Friday, 27 July 2007

Harry Potter and the Deathly Hallows

(apologies to my friends who have no interest in Harry Potter, I promise to post some more non-HP stuff in the next couple of days)

If you have not read book 7 and don't want anything to be spoiled before you read this, do not read any further. Don't be tempted to click on the link or scroll past the empty space because there are spoilers here. Once you know, there are no memory charms available to make you forget, so don't say I didn't warn you.

OK, this review has been a long time coming, I know. I've been writing, re-writing, deleting, trying to work out how to say what I want to. My original first paragraph was this:

I want to talk about book 7, but I'm finding it hard - I think I'm still processing, still grieving in a way, not any one particular character death so much as the end of something that has been going on for so long. I feel like I need to do this, to say the things I want to say, before I dive back into the internet and start seeing what other people are saying. I want to say my own thing, un-influenced by what I read or hear from others.

…but I've taken so long in writing that I have seen some things that others have said and so part of my mind is now occupied with rebutting those people who said bad things, not because they don't have a right to dislike the book, but because so much of what people are saying seems so off-base to me. I was talking to my sister though and we kind of agreed that it's not so bad if some people didn't like the last book as much. It kind of makes me feel a little more justified in saying things like this because it shows that some of the people who claimed to be massive fans maybe didn't really "get" what was going on in the books and where they were headed.

For example, Jo makes it quite clear, even in earlier books, that killing rips the soul apart and is the most evil act that a human can perform. Why then, did people want Harry (or any of the other 'innocent' characters) to kill anyone? It would have been devastating if Harry had killed Snape and then found out the truth about him. I thought the way in which Voldemort was destroyed was fantastic - he remained arrogant to the end and as Harry continued to adopt his Dumbledore-esque method of reasoning and communication, he essentially forced Tom Riddle to destroy himself. Oh and I loved that he stopped calling him Voldemort.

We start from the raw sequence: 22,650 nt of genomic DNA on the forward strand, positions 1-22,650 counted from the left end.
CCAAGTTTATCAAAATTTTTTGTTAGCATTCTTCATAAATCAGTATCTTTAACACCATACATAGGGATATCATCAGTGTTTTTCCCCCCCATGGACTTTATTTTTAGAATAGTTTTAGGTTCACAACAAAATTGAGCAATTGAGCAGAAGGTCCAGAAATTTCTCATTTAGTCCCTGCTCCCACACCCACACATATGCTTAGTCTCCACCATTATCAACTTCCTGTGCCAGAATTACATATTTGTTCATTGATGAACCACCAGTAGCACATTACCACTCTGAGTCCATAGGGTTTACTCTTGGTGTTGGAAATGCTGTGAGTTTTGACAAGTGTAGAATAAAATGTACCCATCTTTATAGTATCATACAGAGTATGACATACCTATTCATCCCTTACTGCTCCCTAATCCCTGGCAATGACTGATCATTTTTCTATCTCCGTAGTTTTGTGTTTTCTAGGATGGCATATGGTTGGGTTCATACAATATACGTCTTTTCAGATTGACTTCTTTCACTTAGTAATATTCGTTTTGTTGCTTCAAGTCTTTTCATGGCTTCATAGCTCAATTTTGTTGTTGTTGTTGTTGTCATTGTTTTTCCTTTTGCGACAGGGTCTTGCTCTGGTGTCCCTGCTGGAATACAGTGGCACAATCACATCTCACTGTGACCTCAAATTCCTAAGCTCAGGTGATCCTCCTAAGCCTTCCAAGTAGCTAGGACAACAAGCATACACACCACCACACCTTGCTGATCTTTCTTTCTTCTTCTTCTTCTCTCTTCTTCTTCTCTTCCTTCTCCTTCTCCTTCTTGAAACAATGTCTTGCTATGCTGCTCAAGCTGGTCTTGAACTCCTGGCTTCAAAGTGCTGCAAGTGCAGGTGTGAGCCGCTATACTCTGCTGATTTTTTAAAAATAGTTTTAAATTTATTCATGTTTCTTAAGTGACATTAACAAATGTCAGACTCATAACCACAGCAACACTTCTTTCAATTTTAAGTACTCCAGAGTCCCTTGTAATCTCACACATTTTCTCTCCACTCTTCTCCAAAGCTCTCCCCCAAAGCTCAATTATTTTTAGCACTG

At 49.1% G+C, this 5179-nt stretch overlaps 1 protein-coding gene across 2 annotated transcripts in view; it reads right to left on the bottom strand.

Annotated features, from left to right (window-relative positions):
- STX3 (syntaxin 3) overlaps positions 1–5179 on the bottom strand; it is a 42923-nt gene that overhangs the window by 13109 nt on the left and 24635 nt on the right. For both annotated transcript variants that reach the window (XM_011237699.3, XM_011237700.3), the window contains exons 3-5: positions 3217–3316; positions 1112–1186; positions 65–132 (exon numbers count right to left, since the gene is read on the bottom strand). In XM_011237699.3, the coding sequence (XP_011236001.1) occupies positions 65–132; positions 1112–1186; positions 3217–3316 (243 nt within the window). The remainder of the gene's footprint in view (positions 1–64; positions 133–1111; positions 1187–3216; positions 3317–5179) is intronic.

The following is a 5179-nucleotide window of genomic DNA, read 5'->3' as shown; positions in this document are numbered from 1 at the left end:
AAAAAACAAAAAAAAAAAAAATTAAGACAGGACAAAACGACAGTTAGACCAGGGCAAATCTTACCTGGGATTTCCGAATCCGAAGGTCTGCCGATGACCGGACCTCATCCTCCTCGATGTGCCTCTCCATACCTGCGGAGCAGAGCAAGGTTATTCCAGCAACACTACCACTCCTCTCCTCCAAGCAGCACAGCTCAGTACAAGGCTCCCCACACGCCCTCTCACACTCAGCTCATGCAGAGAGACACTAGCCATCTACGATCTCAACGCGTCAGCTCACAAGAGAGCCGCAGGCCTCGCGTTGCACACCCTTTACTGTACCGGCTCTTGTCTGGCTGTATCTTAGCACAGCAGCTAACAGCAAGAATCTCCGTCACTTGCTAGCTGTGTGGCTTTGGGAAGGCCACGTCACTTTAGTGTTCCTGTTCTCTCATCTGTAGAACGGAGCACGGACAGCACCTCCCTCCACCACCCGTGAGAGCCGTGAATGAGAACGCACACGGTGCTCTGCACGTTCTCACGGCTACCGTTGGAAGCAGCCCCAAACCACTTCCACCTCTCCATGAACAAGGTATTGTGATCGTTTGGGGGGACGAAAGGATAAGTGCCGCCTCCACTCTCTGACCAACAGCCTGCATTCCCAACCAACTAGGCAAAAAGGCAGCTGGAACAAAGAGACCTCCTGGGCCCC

I was in the "I hope Neville gets Bellatrix" camp as well, but she got what she deserved and Neville was still a hero, so does it really matter that he didn't kill her. Speaking of Bellatrix's death - I thought it was frickin' awesome that Mrs Weasley took her down and that she called her a bitch in the process. Let's face it, if any woman deserves to be called a bitch, Bellatrix does. And in the grand scheme of things, I don't think the use of that one word is going to scar the kids who might read it. C'mon people.

My last major rebuttal is about the epilogue and the complaining I have seen that it doesn't give enough detail or something. I loved the epilogue. I loved how their kids echoed so many of the things we'd seen in the trio's first trip on the Hogwarts Express. I thought it was great that it just jumped in and didn't explain too much, so you just made the assumption that Victoire was Bill and Fleur's daughter, that the cousins got along really well, that they all still hung out on a regular basis. I loved the conversation about sending love to a professor and Harry's reassurances to his second son. You don't need to know everything in the epilogue - Jo has already started revealing more specific details about what jobs she sees them doing and things like that if you really want them - you just need to know that it's been a long time in which nothing horrible has happened and Harry has ended up with a family that's ten times better than he probably ever imagined.

And now that's out of my system, here are the other things I feel I should say:

I loved Harry Potter and the Deathly Hallows. I understand completely why JK Rowling called it her favourite of the series, although I haven't made that same decision myself just yet. Obviously, the fact that it answers all the questions, resolves all the plot lines and sees the final downfall of Voldemort means that it is bound to rank highly in its enjoyment.